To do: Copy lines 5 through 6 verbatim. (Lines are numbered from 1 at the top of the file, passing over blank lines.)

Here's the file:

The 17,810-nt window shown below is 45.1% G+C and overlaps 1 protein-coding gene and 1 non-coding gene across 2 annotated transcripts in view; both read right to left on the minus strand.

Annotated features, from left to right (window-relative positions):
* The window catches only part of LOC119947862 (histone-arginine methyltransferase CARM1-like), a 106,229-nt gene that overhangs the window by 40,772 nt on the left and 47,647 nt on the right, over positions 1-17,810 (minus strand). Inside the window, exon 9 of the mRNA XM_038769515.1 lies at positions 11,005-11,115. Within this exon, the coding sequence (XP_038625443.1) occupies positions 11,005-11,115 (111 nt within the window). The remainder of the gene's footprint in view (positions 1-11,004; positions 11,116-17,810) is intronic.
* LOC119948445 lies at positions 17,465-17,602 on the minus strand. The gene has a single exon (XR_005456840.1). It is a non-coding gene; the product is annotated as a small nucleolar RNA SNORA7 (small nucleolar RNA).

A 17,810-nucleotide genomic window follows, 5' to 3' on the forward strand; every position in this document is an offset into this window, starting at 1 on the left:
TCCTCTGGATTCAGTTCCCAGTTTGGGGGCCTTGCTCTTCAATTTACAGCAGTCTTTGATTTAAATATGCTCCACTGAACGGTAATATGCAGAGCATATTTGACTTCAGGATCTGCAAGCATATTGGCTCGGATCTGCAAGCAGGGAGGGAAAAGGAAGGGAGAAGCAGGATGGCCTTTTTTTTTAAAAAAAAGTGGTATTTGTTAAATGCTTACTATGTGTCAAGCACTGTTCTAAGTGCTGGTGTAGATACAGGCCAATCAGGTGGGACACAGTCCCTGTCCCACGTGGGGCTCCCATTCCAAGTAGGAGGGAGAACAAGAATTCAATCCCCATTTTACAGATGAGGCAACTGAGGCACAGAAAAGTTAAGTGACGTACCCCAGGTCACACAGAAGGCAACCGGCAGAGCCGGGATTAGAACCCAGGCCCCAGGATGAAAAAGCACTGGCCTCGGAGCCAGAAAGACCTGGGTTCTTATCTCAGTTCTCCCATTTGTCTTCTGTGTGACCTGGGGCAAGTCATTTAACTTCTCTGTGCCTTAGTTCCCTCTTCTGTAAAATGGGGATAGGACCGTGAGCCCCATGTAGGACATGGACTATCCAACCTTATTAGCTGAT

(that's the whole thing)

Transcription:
A 17,810-nucleotide genomic window follows, 5' to 3' on the forward strand; every position in this document is an offset into this window, starting at 1 on the left:
TCCTCTGGATTCAGTTCCCAGTTTGGGGGCCTTGCTCTTCAATTTACAGCAGTCTTTGATTTAAATATGCTCCACTGAACGGTAATATGCAGAGCATATTTGACTTCAGGATCTGCAAGCATATTGGCTCGGATCTGCAAGCAGGGAGGGAAAAGGAAGGGAGAAGCAGGATGGCCTTTTTTTTTAAAAAAAAGTGGTATTTGTTAAATGCTTACTATGTGTCAAGCACTGTTCTAAGTGCTGGTGTAGATACAGGCCAATCAGGTGGGACACAGTCCCTGTCCCACGTGGGGCTCCCATTCCAAGTAGGAGGGAGAACAAGAATTCAATCCCCATTTTACAGATGAGGCAACTGAGGCACAGAAAAGTTAAGTGACGTACCCCAGGTCACACAGAAGGCAACCGGCAGAGCCGGGATTAGAACCCAGGCCCCAGGATGAAAAAGCACTGGCCTCGGAGCCAGAAAGACCTGGGTTCTTATCTCAGTTCTCCCATTTGTCTTCTGTGTGACCTGGGGCAAGTCATTTAACTTCTCTGTGCCTTAGTTCCCTCTTCTGTAAAATGGGGATAGGACCGTGAGCCCCATGTAGGACATGGACTATCCAACCTTATTAGCTGAT